Jamie Foxx’s Electro will return as villain in Tom Holland’s Spider-Man 3, tying series to Andrew Garfield’s failed franchise
To everybody’ surprise, it is being reported that Jamie Foxx will reprise his role as the villainous Electro in the upcoming third Spider-Man film, starring Tom Holland. Foxx previously played the character in the ill-fated The Amazing Spider-Man 2, starring Andrew Garfield as Spidey.
The Hollywood Reporter says that the Oscar-winner is in ‘final talks’ to return as Electro, whose origin story was shown in the second Garfield Spider-Man movie. That film was a critical and box office disappointment, prompting Sony to sign a deal with Marvel Studios, which would integrate the two ‘universes’.
After a brief blip last year, when the deal was called off, the two studios came to a new agreement regarding these characters’ future. Previously, JK Simmons was brought back as J Jonah Jameson in a quick cameo at the end of Spider-Man: Far From Home. Simmons played Jameson in the Tobey Maguire Spider-Man trilogy.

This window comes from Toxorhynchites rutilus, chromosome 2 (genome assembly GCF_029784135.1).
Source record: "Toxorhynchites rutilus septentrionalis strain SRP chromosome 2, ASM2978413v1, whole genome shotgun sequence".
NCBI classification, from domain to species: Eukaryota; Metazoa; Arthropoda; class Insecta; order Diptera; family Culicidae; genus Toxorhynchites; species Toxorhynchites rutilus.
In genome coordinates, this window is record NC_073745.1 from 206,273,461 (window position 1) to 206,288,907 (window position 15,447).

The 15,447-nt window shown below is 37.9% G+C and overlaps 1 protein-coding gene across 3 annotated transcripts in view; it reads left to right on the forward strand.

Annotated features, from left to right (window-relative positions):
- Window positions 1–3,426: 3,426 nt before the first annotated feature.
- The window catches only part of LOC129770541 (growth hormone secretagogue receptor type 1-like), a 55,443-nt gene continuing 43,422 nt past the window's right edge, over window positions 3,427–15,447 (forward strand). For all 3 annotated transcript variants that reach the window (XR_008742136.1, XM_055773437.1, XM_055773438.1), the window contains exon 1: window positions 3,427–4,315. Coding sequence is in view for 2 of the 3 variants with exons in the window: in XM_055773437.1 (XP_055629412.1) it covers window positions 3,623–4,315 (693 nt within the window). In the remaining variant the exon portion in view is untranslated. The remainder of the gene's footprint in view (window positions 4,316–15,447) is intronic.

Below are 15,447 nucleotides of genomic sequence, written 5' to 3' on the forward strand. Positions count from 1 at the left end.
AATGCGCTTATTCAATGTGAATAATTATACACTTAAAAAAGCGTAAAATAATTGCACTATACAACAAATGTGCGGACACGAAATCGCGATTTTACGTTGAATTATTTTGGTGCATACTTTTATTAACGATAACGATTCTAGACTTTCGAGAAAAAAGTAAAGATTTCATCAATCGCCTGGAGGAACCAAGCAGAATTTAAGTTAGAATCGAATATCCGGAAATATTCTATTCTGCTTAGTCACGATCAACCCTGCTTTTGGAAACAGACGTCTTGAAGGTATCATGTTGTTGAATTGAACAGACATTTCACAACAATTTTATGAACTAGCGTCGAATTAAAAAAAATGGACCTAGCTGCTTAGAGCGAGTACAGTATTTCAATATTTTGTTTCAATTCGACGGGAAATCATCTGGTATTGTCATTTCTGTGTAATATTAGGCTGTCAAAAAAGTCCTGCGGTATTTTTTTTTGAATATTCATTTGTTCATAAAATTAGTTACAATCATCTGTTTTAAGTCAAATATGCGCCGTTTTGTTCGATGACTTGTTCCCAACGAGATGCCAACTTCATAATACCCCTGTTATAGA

THR reports that most of the main cast, including Zendaya, Jacob Batalon, Tony Revolori and Marisa Tomei, is expected to return for Spider-Man 3, with director Jon Watts back at the helm of affairs.
Sony is meanwhile making progress on its own Marvel universe films, which kicked off with the box office hit Venom, and will continue with Morbius. The Morbius trailer further tied the two franchises together, with Michael Keaton’s Vulture -- who was featured in Spider-Man: Homecoming -- making an appearance. Tom Hardy is returning as Venom for the sequel, Venom: Let There be Carnage.
Garfield was let go as Spider-Man in a dramatic turn of events. After the infamous Sony hack of 2014, it was revealed in an email that the actor was ‘let go’ from the role after he failed to show up at an event where Sony chief Kaz Hirai was supposed to announce The Amazing Spider-Man 3 for a 2017 release. Garfield said that he no-show was because of an illness. Asked about if he was fired from the role, he told the Guardian in 2016, “No, I don’t think so. What I’ll proudly say is that I didn’t compromise who I was, I was only ever myself. And that might have been difficult for some people.”
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